Yasmin Shariff is a principal of Dennis Sharp Architects and an elected AAA and RIBA Council member. She was Head of Design with a multi-academy sponsor and a Senior Lecturer at the University of Westminster.
Paul Finch has cut to the core. Instead of facilitating members the RIBA has become autocratic and a gatekeeper. The Doric Club had to fight tooth and nail to get together at Portland Place and as for RIBA-USA the Memorandum of Agreement has become a farce. Council has not even been permitted to hold its own dinner club! Democracy at the RIBA is Orwellian with some Council members on the Board are more equal than others. Elected Council members not on the Board have found it virtually impossible to represent members and had to resort to putting Motions to Council. Stephen is a good architect with a business brain and we will need his skills and commitment to turn around an Institute that has been running a deficit budget and frustrates its members initiatives rather than facilitating them.
We need all the friends we can get but not by snubbing existing members. Setting up the RIBA-USA required great energy and enthusiasm. It is a great shame that a row has broken out at a time when we desperately need to work hard to raise the profile of members and the institute. Members are the life blood of the RIBA and I hope that the new Council will resolve any differences so that the enthusiasm and energy of members is harnessed and not frustrated. Members here and abroad should feel that the RIBA will facilitate and support any initiative relevant to their context and not be an impediment.
Yes we need more homes, lots of them and urgently but this call seems like a cancerous growth of 'urban' extensions. If we upgrade our existing settlements we will not have to spend a fortune on infrastructure and any development fund can be spent on social cohesion projects. What we don't need is coffins for the living dead where housing is provided with plush bathrooms and little social connection. Great for accessing hearses but bereft of places to meet and greet, learn, waltz and work.
Its not just about cities in India- our cities are dehumanising the poor. Poor infrastructure, poor social housing investment, poor space standards and poor design aspirations = poor 2020 vision!
Comment on: Obituary: Paolo Soleri (1919 - 2013)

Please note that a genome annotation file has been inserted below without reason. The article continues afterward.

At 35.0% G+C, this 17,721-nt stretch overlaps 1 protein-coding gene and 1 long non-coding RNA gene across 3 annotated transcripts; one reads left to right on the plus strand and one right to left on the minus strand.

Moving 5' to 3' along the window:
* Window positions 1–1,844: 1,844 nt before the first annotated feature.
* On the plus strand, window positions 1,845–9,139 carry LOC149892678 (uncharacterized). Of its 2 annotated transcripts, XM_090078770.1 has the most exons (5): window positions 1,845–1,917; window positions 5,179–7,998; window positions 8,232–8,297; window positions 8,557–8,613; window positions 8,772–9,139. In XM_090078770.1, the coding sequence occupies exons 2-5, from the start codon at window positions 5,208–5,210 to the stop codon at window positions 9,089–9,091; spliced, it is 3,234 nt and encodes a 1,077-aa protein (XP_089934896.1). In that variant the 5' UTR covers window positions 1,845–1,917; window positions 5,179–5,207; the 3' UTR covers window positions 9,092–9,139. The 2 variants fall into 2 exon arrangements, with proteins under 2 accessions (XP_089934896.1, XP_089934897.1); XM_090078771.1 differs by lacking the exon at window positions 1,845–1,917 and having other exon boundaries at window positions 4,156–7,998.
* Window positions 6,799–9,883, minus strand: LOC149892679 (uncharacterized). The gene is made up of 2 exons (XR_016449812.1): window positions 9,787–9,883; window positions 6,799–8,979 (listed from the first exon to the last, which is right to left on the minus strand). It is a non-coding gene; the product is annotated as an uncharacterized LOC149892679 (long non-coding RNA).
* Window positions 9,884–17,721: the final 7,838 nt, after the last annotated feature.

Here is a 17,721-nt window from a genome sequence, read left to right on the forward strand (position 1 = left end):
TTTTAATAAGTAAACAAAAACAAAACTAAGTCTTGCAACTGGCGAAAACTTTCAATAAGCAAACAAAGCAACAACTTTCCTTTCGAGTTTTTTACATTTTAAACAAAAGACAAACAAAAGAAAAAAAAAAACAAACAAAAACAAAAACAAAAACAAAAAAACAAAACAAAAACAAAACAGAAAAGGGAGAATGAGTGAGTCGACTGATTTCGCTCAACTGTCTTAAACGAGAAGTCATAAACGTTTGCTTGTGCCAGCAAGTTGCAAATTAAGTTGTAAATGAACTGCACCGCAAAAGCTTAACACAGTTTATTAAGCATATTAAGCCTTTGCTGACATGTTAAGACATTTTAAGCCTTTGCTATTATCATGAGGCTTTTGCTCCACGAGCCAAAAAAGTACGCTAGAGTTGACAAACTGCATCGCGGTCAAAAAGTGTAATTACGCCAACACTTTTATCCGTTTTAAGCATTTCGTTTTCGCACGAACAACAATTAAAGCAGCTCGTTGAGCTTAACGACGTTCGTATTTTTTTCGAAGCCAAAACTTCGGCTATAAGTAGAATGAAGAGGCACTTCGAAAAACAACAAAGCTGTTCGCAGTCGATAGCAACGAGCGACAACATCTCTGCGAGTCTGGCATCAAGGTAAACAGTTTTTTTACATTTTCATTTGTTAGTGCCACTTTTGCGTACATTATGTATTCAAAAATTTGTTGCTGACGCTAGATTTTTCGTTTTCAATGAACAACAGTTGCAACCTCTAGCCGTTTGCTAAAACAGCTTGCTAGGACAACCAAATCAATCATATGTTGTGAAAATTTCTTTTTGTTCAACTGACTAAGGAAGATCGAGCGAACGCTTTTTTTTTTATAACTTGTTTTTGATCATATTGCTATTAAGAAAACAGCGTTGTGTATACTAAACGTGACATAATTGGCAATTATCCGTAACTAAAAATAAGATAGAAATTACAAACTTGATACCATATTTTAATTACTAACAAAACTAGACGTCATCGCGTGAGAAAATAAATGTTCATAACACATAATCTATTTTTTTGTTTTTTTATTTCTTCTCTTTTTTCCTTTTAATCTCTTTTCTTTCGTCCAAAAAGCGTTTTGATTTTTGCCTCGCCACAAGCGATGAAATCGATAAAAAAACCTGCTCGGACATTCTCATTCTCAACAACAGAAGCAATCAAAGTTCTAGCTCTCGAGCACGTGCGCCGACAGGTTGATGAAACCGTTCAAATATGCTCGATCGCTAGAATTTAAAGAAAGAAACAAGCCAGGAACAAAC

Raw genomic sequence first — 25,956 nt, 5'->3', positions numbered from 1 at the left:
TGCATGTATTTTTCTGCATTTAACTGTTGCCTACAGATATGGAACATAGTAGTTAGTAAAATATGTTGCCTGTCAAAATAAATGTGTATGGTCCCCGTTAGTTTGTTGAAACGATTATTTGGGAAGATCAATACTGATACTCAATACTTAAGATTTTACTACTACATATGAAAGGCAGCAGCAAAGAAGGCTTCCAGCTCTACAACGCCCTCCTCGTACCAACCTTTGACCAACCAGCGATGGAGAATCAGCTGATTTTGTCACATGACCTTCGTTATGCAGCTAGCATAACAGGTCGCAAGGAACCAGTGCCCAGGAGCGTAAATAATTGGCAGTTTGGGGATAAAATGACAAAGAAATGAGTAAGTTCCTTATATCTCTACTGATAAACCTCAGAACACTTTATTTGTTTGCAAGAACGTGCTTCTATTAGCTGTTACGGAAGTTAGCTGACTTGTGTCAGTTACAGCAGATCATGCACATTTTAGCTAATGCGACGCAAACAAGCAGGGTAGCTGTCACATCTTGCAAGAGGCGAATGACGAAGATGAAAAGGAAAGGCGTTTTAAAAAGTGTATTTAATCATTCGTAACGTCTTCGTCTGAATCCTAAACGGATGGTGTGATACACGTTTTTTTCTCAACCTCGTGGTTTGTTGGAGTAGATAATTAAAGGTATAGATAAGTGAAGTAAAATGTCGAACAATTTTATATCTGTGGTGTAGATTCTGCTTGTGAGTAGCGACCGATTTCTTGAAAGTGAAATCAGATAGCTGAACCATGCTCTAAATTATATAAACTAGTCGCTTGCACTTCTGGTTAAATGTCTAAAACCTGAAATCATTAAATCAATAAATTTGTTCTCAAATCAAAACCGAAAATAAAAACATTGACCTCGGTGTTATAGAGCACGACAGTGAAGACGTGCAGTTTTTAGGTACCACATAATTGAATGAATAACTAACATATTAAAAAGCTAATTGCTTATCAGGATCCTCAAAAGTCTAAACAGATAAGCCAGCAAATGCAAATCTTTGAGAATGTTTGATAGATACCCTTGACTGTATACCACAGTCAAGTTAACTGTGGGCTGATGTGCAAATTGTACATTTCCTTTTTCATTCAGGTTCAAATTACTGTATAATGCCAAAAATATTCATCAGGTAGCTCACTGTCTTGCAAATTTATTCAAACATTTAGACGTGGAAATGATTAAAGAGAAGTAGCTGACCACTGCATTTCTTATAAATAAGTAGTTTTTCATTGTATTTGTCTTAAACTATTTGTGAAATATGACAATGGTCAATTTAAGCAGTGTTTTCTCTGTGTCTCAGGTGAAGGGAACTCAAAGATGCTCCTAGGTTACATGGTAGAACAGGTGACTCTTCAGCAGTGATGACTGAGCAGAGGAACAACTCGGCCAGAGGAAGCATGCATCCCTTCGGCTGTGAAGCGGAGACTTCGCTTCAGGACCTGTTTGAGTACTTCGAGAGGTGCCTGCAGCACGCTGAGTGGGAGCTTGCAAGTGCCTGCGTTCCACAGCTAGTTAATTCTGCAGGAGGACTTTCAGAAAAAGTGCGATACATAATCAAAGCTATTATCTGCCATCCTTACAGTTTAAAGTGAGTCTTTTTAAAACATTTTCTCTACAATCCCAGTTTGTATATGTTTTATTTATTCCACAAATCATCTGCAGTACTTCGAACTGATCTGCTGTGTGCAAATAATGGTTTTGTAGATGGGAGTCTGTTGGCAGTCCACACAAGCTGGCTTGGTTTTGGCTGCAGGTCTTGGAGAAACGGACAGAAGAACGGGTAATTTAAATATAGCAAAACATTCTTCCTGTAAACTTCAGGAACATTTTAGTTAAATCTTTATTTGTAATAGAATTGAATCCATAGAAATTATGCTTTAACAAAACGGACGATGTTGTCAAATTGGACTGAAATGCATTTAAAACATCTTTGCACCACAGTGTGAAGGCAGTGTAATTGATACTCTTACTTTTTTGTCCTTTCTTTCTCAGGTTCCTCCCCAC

Soleri's ideas about cities are the solution to today's problems of too much trash, too little energy, too much alienation and isolation. The arcology concept (architecture+ecology) looked as social, economic and environmental issues holistically and in an integrated way. Arcosanti and Cosanti are rooted in the environmental movement of the 60s. The idea of the arcologies were that they were to be energy neutral. The city was fed with greenhouses on the lower slopes so that food and energy could rise and nourish the upper areas. Like enormous termite mounds the city keeps to an ideal temperature for all the workers that inhabit it. Recycling and efficient resource use was also at the heart of the arcology- especially the toilets where if it was yellow you let it mellow and if it was brown you flush it down- an immediate 10 fold saving!!! But it wasn't all about materials there was an equally strong social and spiritual/humanitarian concerns that informed the design. Imagine a city that is so connected that the need for institutional buildings become unnecessary. The power of IT makes it all the more possible and I have no doubt that arcologies are the answer to the urgent need in rapidly urbanising countries. Can Governments/local authorities make this imaginative leap? Paolo was truly inspirational. Building Arcosanti with the income generated from bells is remarkable. It hosts festivals and workshops and has a great real food cafe. He may not have achieved his ambition to build an arcology but he certainly changed the hearts and minds of thousands.